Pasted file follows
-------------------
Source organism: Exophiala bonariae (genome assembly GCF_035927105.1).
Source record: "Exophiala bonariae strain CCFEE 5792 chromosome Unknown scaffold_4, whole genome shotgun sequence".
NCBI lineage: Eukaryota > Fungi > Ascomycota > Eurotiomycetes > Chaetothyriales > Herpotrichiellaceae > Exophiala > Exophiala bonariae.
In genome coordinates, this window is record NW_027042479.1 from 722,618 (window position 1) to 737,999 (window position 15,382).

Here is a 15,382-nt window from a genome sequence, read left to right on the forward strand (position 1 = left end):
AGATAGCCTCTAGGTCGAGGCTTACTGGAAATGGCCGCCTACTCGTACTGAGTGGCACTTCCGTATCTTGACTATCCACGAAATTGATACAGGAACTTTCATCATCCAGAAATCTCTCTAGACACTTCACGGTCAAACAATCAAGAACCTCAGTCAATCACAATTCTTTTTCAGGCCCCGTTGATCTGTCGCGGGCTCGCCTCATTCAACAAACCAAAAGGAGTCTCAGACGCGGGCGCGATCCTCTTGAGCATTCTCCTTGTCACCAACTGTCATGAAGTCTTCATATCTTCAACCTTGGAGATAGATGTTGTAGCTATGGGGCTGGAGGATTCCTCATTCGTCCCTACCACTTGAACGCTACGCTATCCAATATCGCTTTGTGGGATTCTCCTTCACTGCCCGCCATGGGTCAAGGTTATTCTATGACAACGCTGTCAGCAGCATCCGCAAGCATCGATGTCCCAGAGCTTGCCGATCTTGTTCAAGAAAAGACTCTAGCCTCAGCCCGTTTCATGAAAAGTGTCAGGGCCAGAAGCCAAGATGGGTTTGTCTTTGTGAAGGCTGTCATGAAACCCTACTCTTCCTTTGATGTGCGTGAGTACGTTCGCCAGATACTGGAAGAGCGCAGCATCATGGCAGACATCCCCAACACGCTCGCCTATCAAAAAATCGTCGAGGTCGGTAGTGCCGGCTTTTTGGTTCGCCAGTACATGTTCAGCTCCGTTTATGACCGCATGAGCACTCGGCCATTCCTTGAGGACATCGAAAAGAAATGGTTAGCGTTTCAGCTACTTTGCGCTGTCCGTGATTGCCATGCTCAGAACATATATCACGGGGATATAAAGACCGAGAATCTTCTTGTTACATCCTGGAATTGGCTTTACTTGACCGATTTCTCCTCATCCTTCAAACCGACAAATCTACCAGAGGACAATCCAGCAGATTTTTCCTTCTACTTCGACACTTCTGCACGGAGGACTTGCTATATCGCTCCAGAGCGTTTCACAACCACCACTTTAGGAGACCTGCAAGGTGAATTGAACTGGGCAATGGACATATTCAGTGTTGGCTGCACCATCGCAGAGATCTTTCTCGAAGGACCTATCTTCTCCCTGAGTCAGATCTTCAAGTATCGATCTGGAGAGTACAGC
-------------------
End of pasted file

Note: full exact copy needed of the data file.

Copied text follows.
Source organism: Exophiala bonariae (genome assembly GCF_035927105.1).
Source record: "Exophiala bonariae strain CCFEE 5792 chromosome Unknown scaffold_4, whole genome shotgun sequence".
NCBI lineage: Eukaryota > Fungi > Ascomycota > Eurotiomycetes > Chaetothyriales > Herpotrichiellaceae > Exophiala > Exophiala bonariae.
In genome coordinates, this window is record NW_027042479.1 from 722,618 (window position 1) to 737,999 (window position 15,382).

Here is a 15,382-nt window from a genome sequence, read left to right on the forward strand (position 1 = left end):
AGATAGCCTCTAGGTCGAGGCTTACTGGAAATGGCCGCCTACTCGTACTGAGTGGCACTTCCGTATCTTGACTATCCACGAAATTGATACAGGAACTTTCATCATCCAGAAATCTCTCTAGACACTTCACGGTCAAACAATCAAGAACCTCAGTCAATCACAATTCTTTTTCAGGCCCCGTTGATCTGTCGCGGGCTCGCCTCATTCAACAAACCAAAAGGAGTCTCAGACGCGGGCGCGATCCTCTTGAGCATTCTCCTTGTCACCAACTGTCATGAAGTCTTCATATCTTCAACCTTGGAGATAGATGTTGTAGCTATGGGGCTGGAGGATTCCTCATTCGTCCCTACCACTTGAACGCTACGCTATCCAATATCGCTTTGTGGGATTCTCCTTCACTGCCCGCCATGGGTCAAGGTTATTCTATGACAACGCTGTCAGCAGCATCCGCAAGCATCGATGTCCCAGAGCTTGCCGATCTTGTTCAAGAAAAGACTCTAGCCTCAGCCCGTTTCATGAAAAGTGTCAGGGCCAGAAGCCAAGATGGGTTTGTCTTTGTGAAGGCTGTCATGAAACCCTACTCTTCCTTTGATGTGCGTGAGTACGTTCGCCAGATACTGGAAGAGCGCAGCATCATGGCAGACATCCCCAACACGCTCGCCTATCAAAAAATCGTCGAGGTCGGTAGTGCCGGCTTTTTGGTTCGCCAGTACATGTTCAGCTCCGTTTATGACCGCATGAGCACTCGGCCATTCCTTGAGGACATCGAAAAGAAATGGTTAGCGTTTCAGCTACTTTGCGCTGTCCGTGATTGCCATGCTCAGAACATATATCACGGGGATATAAAGACCGAGAATCTTCTTGTTACATCCTGGAATTGGCTTTACTTGACCGATTTCTCCTCATCCTTCAAACCGACAAATCTACCAGAGGACAATCCAGCAGATTTTTCCTTCTACTTCGACACTTCTGCACGGAGGACTTGCTATATCGCTCCAGAGCGTTTCACAACCACCACTTTAGGAGACCTGCAAGGTGAATTGAACTGGGCAATGGACATATTCAGTGTTGGCTGCACCATCGCAGAGATCTTTCTCGAAGGACCTATCTTCTCCCTGAGTCAGATCTTCAAGTATCGATCTGGAGAGTACAGC